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Opinion: The AV learning curve

More flexible methods of learning are becoming the norm, explains Rob Lane

With Generation Z now the primary demographic attending higher education institutions, HE stakeholders have had to adapt to rapidly altering expectations and student requirements. This is a generation that doesn’t recognise a world without the Internet and expects constant connectivity and screen-based, interactive modes of working. 

Consequently, in order to attract the best crop of students, universities have had to change quite significantly to ensure that they align with the study expectations of this tech-savvy generation. This has meant more on-the-go learning alongside a huge increase in video-based communications: a digitised campus where screens become a fundamental tool, for students, visitors and staff. Campuses need to be learning environments where communication is ubiquitous and aligned with the habits of millennials.

Universities have discovered in recent years that AV, particularly IP video, is proving to be invaluable for distributing recorded and live-streamed educational material – often accessed from different locations, including different campuses, as well as shared on mobile devices. 

Today’s students expect technology to play a key role in their learning experience, such as the ability to charge wirelessly or via USB. They also expect ad hoc collaboration areas and huddle spaces in non-teaching areas. Many universities also encourage students to use established teaching spaces when not formally in use, so similar collaboration tools are introduced into lecture theatres and other teaching areas.

“HE is seeing something of a revolution in teaching methods, with the student acting as agent and the teacher as facilitator”

This more flexible method of learning is becoming the norm, and is set to grow over the next few years, allowing universities to appeal to students away from campuses, with a growth in online courses for remote students and industry professionals.

Of course, distance learning requires AV solutions that allow students and teachers to have a versatile learning environment, with easy-to-use solutions that seamlessly work within existing educational models, rather than disrupting lessons. The learning experience should be more flexible and also enjoyable.

Track and shape

HE is seeing something of a revolution in teaching methods, with the student acting as agent and the teacher as facilitator, with the ability to track and shape a student’s learning journey through collaborative AV technologies.

Mobile learning is also driving the demand for accessing video content and teaching sessions remotely, and this technological transformation enables institutions to archive course curriculums, allowing students to individually tailor their education programmes based on learning interests and teaching modules.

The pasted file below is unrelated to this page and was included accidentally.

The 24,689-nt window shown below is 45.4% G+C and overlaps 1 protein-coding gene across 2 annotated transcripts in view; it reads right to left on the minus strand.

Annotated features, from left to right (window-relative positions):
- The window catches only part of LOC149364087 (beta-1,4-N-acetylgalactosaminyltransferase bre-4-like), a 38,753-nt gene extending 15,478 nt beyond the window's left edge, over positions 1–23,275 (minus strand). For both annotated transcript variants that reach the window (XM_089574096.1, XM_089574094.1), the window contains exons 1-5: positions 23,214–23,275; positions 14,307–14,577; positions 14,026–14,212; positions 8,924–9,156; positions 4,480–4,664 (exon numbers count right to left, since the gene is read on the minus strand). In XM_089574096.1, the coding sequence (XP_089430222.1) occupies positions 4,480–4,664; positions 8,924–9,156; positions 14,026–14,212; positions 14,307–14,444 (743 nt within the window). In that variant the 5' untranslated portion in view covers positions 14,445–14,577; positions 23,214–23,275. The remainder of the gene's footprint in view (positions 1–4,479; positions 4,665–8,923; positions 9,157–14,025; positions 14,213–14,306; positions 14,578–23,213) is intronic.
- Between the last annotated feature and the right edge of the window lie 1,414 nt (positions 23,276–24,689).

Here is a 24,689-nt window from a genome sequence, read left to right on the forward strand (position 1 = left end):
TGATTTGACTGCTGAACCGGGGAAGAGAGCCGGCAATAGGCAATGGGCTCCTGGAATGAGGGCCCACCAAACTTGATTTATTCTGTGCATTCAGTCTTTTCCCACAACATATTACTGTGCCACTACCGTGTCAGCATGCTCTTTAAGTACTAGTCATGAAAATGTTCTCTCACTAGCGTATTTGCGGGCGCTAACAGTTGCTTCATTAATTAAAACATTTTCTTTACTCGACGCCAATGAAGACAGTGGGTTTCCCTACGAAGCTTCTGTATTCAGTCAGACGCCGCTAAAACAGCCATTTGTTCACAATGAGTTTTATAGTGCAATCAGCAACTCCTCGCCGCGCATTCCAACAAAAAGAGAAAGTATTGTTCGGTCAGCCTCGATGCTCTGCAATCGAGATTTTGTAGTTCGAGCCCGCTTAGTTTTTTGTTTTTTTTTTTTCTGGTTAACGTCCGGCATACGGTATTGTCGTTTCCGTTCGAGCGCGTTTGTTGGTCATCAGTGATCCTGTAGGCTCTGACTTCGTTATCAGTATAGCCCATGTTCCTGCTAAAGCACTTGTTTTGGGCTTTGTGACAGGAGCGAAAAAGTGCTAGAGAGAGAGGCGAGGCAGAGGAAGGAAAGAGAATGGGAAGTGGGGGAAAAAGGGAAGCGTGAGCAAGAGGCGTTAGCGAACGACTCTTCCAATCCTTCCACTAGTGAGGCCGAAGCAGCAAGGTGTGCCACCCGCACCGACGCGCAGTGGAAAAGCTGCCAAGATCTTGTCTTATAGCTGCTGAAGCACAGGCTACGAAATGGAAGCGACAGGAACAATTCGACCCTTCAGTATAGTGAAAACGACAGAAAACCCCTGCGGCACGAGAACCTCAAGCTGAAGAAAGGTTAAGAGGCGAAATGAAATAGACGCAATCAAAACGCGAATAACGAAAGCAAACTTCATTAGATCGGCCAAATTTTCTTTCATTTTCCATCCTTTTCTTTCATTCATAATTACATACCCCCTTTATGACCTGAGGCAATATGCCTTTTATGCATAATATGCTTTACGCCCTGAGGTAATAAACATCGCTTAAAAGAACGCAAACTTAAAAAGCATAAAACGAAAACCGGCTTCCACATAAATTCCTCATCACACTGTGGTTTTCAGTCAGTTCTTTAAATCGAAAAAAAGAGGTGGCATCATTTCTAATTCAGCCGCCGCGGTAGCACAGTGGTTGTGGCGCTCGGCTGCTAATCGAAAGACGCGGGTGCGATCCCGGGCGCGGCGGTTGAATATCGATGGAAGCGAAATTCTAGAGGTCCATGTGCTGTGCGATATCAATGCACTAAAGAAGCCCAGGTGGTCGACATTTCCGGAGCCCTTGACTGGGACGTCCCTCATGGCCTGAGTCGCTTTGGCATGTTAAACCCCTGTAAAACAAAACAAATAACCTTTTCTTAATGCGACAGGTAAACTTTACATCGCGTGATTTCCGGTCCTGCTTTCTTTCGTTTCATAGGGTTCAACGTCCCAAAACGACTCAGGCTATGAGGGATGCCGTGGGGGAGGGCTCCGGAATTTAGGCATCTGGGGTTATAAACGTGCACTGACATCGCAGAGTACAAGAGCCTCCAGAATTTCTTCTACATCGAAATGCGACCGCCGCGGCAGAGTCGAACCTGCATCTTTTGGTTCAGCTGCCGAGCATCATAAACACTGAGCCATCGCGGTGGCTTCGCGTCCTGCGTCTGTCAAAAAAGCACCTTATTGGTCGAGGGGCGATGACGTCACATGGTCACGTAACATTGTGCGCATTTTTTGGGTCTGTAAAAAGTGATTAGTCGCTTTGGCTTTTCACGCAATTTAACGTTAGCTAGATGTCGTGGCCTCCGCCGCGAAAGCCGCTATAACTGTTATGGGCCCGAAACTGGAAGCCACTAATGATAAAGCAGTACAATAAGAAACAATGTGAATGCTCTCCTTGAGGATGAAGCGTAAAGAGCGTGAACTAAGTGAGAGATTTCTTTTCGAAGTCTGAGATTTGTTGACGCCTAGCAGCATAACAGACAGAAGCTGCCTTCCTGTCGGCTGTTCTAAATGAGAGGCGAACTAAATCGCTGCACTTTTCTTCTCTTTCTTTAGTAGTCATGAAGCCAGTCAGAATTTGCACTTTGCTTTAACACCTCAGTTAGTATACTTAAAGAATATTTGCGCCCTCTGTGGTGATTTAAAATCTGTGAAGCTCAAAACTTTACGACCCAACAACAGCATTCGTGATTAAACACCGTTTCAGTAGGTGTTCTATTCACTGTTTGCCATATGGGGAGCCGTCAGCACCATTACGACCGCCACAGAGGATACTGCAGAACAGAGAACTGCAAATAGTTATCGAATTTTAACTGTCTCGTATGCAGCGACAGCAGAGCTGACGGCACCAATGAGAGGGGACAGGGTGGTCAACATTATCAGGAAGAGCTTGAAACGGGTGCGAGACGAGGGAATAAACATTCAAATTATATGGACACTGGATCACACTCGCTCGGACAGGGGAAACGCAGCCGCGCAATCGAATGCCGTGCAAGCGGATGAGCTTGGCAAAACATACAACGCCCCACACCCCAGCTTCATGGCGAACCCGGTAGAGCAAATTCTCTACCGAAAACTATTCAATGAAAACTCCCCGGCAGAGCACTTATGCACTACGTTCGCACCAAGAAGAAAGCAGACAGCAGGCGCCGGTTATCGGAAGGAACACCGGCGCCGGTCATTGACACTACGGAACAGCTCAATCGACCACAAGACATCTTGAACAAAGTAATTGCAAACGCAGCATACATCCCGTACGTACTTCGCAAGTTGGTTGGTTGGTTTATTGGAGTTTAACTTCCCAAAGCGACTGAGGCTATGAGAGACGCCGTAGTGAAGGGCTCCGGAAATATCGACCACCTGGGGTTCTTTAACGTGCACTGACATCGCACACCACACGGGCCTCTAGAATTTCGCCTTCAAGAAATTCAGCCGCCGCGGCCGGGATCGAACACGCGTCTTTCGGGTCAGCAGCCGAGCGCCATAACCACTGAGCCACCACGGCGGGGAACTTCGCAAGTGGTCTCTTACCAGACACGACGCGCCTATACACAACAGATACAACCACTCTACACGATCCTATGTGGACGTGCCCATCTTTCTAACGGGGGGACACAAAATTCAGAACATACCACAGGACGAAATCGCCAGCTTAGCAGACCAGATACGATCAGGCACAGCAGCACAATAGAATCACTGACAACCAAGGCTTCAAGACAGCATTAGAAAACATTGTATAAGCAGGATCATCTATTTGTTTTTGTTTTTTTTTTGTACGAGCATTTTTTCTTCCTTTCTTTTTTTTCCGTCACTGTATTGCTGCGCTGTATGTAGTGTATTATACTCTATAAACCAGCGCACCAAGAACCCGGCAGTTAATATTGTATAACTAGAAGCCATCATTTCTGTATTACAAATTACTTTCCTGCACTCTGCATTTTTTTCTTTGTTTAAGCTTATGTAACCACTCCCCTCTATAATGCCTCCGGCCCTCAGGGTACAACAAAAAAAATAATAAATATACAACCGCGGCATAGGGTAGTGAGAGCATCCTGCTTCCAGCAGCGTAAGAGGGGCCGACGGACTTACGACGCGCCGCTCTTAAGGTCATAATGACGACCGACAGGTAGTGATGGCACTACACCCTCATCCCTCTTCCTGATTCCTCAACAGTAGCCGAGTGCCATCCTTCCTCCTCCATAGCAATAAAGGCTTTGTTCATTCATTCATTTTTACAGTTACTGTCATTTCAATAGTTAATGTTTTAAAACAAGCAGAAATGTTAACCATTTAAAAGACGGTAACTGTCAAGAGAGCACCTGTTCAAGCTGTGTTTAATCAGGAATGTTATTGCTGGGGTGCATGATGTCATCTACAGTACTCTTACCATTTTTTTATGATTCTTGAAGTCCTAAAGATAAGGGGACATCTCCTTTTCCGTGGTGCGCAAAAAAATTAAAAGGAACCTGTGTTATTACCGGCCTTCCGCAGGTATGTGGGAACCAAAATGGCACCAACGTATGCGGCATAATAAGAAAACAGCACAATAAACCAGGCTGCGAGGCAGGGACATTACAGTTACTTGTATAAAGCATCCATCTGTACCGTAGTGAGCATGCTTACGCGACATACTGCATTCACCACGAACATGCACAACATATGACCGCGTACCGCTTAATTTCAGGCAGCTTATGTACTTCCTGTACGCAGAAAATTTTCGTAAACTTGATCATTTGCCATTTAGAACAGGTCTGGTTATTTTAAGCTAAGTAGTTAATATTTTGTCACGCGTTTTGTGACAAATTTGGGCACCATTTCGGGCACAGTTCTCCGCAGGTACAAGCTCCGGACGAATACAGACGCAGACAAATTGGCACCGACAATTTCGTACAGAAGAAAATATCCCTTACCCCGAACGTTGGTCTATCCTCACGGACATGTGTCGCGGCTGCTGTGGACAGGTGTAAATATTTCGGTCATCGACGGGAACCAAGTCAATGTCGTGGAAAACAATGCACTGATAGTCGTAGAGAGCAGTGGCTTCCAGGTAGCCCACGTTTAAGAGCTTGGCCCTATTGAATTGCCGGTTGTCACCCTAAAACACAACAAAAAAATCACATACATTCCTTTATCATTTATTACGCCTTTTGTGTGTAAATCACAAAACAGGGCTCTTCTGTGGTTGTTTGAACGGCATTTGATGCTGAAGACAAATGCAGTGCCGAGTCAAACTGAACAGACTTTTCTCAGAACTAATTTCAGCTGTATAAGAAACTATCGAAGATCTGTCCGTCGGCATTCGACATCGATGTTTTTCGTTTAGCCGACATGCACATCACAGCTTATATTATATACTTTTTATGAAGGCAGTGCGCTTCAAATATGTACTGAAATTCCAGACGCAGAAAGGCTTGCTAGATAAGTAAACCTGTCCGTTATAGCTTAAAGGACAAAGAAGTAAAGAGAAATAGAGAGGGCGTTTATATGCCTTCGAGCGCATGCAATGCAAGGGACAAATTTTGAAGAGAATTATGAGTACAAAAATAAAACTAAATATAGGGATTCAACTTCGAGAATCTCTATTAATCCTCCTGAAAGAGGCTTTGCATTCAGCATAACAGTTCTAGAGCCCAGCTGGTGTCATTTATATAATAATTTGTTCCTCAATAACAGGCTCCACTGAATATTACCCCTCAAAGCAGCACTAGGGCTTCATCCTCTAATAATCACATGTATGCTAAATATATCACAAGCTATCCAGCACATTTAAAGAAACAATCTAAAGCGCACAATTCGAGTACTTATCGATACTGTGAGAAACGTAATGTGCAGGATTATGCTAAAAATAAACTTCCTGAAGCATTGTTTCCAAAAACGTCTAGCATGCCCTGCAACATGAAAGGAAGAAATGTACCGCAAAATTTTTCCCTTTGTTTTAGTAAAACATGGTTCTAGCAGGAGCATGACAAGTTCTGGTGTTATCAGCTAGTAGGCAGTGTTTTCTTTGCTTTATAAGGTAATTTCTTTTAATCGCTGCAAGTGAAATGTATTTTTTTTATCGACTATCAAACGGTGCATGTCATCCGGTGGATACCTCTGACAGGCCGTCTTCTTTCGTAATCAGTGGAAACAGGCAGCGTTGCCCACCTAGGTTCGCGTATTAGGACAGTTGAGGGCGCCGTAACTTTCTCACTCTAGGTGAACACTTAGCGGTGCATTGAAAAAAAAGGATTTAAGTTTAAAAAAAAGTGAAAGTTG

It’s perhaps unsurprising then that video continues to be the most disruptive HE technology, with IP video driving the modernisation of teaching approaches, and interactivity helping to drive the move to more mobile, flexible learning methods. AV tech is helping HE institutions to create cutting-edge digital environments with video at the heart of learning.

Students can respond to lessons via smart devices from a variety of non-traditional locations – either off campus or in breakaway areas away from lecture theatres. IP-driven AV tech is beginning to work in tandem with anywhere, anytime mobile communications connectivity to revolutionise higher education.

By embracing technological advances, institutions are helping students to learn skills faster and in a more user-friendly way. Successful HE AV solutions also need to allow staff to easily connect and operate equipment in a matter of seconds, without any prior technical knowledge.

And while AV-over-IP is already pretty well established across higher education establishments, it is rapidly becoming just part of a wider trend of networked HE tech that is leading to a massive shift in how AV technology is helping to change teaching methods while delivering value to students and the HE institutions – as well as helping universities to add value to their educational spaces by making them available to business to increase revenues.

This is perhaps the pressure point where commercial AV overlaps with HE AV, as one sector bleeds into the other, Indeed, both sectors are being influenced by the other, with commercial organisations keen to keep up with HE institutions in case graduates are turned off by behind-the-curve working environments, and universities concerned that they may lose potential undergraduates to industry. As one sector looks over its shoulder at the other, today’s millennial, Generation Z students and employees are the ultimate beneficiaries – along with everyone involved in AV.